Donations are essential in providing just in time services to those in need. The immediacy of technology makes it easy to appeal to human sentiment with immediate calls to action. Apple first added a page to its iTunes store for Haitian earthquake relief and now continues the practice for Japan. The Red Cross elicits donations through its Twitter feed and via text messages. This fundraising method garnered more than $4 million for Haiti. To amplify the efforts of the Red Cross, Mashable promoted its code snippet for blog and website owners to use in soliciting additional donations.
3. Connecting friends and family
At the time this post was written, more than 5,000 people had died and 9,500 were missing due to the Japanese earthquake and tsunami. Almost half a million are in shelters. Immediately following the crisis, the U.S. Embassy in Tokyo issued a message to U.S. citizens in Japan encouraging them to contact their family and friends using SMS texting and social media tools like Facebook and Twitter. According to the Poynter Institute, a journalism school and resource, the Twitter hashtags #prayforjapan and #tsunami received thousands of tweets per second and a Facebook page set up for the disaster attracted more than 3000 followers in less than 12 hours.
Website registries have been set up to connect families and friends of those in the affected areas of Japan. In an effort to better consolidate registries and provide a single point of connection, Google has launched an open source multilingual and bilingual people finder tool for Japan to serve as a directory and message board for families and friends, as it did for the earthquakes in Chile, Haiti and New Zealand, Within the first few hours of launching, the tool logged more than 4,000 records.
Videogames and simulation software are another way responders are preparing for disasters. Software companies are creating mashups that combine satellite images, maps and spreadsheet data to create disaster scenario planning tools. Depiction is one such simulation application, used to train first responders. The tool combines live data feeds to create a dynamic tool that can be used for scenario planning, resource management, and logistics. Users can create alternative rescue routes, for example, by inputting data streams into the system real-time.
Children are one target group that organizers are keen to educate. The International Strategy for Disaster Reduction (ISDR) argues that children are amongst the most vulnerable to disasters but also the best positioned to be trained as future leaders, architects and urban planners. In response to this need, the ISDR created a multilingual online simulation game, Stop Disasters, to teach children about how to build safer cities and villages. Players can select one of five scenarios including a tsunami, earthquake, wildfire, flood or hurricane. They are given a budget and limited time to safely house residents, build hospitals and schools, retrofit buildings, and equip those buildings with evacuation plans and early warning systems. They learn how the location and construction of housing materials can improve the outcome of a disaster and how evacuation plans can help save lives. After the disaster hits, the user is scored on their success and told how they could have better prepared.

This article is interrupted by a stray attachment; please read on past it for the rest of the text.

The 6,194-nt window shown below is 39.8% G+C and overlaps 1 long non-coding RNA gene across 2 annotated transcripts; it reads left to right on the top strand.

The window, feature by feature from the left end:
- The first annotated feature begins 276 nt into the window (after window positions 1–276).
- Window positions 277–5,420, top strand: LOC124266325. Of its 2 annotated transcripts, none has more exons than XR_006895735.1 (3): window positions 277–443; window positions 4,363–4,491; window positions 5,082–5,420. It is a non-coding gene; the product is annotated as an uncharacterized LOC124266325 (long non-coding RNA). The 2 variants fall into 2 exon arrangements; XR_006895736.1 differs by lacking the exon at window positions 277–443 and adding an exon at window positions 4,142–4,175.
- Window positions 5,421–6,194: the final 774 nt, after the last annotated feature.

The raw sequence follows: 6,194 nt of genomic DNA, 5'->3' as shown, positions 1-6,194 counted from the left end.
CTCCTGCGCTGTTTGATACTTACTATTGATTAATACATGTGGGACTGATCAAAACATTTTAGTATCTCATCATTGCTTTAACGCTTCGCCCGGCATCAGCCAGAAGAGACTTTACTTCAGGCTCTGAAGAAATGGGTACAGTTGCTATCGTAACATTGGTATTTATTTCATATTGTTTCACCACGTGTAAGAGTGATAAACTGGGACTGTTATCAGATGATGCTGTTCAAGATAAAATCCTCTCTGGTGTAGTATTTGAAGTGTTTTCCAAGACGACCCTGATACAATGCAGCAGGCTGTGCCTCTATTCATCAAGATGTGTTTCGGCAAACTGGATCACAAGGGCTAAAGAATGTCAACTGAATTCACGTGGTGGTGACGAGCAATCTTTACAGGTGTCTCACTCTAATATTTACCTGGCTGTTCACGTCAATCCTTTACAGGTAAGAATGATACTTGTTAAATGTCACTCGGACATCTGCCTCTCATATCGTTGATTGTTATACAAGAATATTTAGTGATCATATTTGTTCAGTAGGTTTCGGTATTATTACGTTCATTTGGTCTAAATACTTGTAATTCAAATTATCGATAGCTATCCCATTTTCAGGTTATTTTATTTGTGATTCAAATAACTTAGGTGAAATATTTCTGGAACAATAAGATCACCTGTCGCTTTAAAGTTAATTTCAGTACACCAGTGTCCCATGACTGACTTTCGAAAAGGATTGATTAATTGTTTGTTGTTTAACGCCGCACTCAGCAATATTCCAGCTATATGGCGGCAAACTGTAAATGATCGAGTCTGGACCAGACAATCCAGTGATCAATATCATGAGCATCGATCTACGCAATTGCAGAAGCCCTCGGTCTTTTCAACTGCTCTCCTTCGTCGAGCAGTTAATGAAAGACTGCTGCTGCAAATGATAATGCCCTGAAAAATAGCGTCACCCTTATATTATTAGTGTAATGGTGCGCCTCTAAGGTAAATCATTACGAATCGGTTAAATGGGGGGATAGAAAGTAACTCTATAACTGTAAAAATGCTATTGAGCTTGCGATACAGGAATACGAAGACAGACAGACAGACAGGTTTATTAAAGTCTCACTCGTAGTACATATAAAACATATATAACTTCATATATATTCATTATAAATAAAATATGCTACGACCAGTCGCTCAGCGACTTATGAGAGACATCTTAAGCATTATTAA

“The Day the Earth Shook” is an earthquake preparedness game for children created by the Illinois Emergency Management Agency. Created by the Electronic Visualization Lab (EVL) at the University of Illinois at Chicago (UIC), the National Center for Supercomputing Applications (NCSA) and the Center for Public Safety and Justice, the game gives children the opportunity to explore a virtual world in which they learn how to create a disaster kit, locate safe locations in a home and safety tips.
6. Building and Rebuilding
The Global Innovation Commons is a vast database of over 500,000 energy-saving technologies with expired or abandoned patents. The goal of this organization is to provide access to open source technologies for life saving energy, water and agriculture devices. The patents in the database could save more than $2 trillion in license fees combined. But like most open source models, if you use anything in the database, you are encouraged to share your story with the community. In this video, Dr. David Martin, the founder of the Global Innovation Commons, talks about the organization:
While technology can’t bring back lost lives or repair billions of dollars in destroyed homes and businesses, it has proven itself to be an indispensable resource. And while technology’s role in connecting people through social media is invaluable, I do hope we can harness its powers to diminish the tragic effects of such disasters in the future.
Do you have examples about how technology is being used to assist in disasters or educate the public on preparedness? Share your comments below.